“I think we have a little bit of everything,” he said. “Guys have improved; obviously their skating shape has improved. In training camp we talked about how this is the preparation process. I think we have a little bit of everything to complement each other – size, skill, scoring touch, being responsible. So it should be a line that’s able to generate some chemistry.”
A decade before they were teammates with the Leafs, Kadri and Tavares played together for the Knights.
Tavares was traded to London from the Oshawa Generals during the 2008-09 season, the same year Kadri came to the Knights from the Kitchener Rangers. Once there, both players watched and learned from the team’s co-owners, Mark and Dale Hunter. Mark was the assistant coach and general manager of the team while Tavares and Kadri were there, while Dale was the head coach.
“It was great, very much a [professional] environment,” Tavares said. “Learning from the Hunters in a city that loves their hockey like London, it was a lot of fun. I was fortunate to play in two of the best major junior cities in the country.”
In the years after Tavares and Kadri graduated to the NHL, Dale became head coach of the Washington Capitals for 60 games in the 2011-12 season, while Mark joined the Leafs as director of player personnel in 2014 and was later named assistant general manager. He split with Toronto in May after being passed over for their vacant GM job.
These days both Hunters are back with the Knights - Dale as head coach, Mark as general manager - where they're once again helping to mould future NHLers.
“I think when you go there, a lot of people look at it as a team that’s highly powered offensively, but [Dale is] very hard on his top players in a way to make you better,” Tavares said. “It prepares you for pro hockey and understanding what the challenges will be at the next level. It creates a lot of growth, especially at a crucial time.”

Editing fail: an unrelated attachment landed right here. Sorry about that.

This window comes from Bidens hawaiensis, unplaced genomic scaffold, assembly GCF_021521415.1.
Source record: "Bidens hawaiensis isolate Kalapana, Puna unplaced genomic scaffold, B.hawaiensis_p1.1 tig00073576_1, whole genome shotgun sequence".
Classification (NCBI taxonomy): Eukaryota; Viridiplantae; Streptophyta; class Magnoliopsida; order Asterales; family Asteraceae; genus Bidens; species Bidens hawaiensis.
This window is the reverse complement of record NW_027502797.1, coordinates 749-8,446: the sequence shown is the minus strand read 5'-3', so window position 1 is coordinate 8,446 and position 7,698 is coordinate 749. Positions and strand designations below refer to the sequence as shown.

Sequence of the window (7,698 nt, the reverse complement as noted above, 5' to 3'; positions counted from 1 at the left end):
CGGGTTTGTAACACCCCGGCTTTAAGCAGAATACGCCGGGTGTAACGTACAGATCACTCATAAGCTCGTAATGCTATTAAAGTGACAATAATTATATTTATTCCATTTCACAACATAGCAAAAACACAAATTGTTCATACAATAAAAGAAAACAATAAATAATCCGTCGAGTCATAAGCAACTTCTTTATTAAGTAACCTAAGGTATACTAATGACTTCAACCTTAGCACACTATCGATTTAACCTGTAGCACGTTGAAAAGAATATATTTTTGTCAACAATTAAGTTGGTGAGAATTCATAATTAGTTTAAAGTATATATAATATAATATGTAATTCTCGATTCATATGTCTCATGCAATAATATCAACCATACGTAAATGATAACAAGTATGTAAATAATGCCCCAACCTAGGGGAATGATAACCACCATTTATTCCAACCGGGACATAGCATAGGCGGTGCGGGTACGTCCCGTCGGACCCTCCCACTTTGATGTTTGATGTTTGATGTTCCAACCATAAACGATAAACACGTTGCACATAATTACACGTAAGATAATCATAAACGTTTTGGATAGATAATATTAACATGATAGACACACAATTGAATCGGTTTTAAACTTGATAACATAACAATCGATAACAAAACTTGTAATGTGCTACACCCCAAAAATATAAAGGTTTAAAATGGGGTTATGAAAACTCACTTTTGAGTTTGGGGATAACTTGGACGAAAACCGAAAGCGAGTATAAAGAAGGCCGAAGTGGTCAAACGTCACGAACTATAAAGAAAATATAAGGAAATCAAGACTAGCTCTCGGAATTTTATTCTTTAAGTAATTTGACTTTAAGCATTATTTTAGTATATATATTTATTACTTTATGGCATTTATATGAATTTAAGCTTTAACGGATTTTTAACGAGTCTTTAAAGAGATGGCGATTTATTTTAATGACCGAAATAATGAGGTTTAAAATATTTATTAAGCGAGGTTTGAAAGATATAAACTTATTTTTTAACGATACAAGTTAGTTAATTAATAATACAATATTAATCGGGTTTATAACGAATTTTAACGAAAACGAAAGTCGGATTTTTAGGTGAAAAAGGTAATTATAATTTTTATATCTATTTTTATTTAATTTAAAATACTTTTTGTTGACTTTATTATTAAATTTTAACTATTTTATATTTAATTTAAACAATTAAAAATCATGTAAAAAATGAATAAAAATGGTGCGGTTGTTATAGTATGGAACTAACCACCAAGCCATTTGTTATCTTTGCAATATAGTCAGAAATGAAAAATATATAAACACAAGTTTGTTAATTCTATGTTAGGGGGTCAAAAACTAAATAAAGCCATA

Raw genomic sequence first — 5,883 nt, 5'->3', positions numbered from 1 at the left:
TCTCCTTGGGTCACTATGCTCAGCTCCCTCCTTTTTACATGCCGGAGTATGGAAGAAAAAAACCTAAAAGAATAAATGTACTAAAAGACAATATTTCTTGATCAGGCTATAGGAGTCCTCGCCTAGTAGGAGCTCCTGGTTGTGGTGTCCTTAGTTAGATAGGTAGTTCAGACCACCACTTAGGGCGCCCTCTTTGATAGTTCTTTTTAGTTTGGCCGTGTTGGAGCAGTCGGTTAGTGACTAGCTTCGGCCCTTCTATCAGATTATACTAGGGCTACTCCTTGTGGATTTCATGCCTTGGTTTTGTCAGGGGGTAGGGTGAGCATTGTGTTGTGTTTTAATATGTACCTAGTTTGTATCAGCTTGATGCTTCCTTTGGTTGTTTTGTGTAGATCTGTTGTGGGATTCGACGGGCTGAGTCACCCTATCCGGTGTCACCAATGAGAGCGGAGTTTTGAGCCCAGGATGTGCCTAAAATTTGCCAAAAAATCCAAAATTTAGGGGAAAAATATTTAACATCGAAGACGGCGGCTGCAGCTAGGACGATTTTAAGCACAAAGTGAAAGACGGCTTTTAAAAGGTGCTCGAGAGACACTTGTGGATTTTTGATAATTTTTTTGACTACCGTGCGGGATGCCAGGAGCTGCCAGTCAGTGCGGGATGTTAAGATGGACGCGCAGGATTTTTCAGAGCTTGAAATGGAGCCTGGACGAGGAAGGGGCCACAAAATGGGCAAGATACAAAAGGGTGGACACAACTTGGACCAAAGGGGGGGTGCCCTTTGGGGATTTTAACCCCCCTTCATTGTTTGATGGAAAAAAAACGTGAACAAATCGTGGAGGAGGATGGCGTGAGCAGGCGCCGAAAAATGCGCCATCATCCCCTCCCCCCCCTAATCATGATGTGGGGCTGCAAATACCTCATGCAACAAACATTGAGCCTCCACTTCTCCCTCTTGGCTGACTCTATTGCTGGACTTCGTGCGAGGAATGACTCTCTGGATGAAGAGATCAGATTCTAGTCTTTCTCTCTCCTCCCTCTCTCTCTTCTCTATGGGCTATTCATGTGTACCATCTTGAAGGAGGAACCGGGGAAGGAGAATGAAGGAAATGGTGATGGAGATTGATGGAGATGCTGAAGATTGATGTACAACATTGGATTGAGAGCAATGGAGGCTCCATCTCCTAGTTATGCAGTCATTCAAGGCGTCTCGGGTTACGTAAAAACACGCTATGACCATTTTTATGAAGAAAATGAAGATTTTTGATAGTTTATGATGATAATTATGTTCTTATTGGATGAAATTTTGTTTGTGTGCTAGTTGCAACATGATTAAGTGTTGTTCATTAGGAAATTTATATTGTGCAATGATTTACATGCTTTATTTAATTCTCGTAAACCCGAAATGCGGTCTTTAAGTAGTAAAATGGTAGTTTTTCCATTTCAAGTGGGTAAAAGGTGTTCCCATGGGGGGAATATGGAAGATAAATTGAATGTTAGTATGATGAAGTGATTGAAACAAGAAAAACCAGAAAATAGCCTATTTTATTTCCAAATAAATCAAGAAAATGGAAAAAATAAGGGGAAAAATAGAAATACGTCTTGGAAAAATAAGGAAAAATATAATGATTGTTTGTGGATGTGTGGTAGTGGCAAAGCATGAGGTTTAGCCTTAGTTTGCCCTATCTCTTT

“[Dale] prepares you first and foremost,” Kadri added. “He treats you like a man even though you’re still a kid. He lets you mature at your own level and lets you do your thing. That preparation to make the jump from the OHL to the NHL makes it a smoother transition.”
From the rumours surrounding an Erik Karlsson trade, to the eventual deal with San Jose that signalled the start of a full rebuild, the Ottawa Senators had quite a tumultuous summer. And no, they don’t want to talk about it.
“We’re now, we’re moving forward,” said head coach Guy Boucher. “That’s our message. We want to transition off ice and we want to transition on ice too. So that’s our focus right now.
The Senators made the Eastern Conference final on the strength of their veteran players in the 2016-17 season, but now it’s the young guys who will have their opportunity to shine. Alex Formenton, Logan Brown and Colin White all stand to be a part of what the Senators create for the future, and all three will skate in Tuesday’s game.
“We’re going to try different things and have them in different situations,” Boucher said. “But the number one thing is don’t play for the vets that you’re playing with. Play the game, and if you do what you normally do, that’s what we’re looking at right now.”
Boucher spent extra time on the ice with the Sens' younger contingent during Ottawa’s morning skate, which lasted nearly an hour. But regardless of age, the prevailing feeling among Senators getting ready to kick-off the preseason is one of renewal.
“I think we’ve [worked it out] pretty well in the locker room,” said Matt Duchene. “It’s been really solid for the coaches and the players. We’re not letting that [outside noise] affect us. We’re looking forward to the season.”
Projected Maple Leafs lines vs. Senators: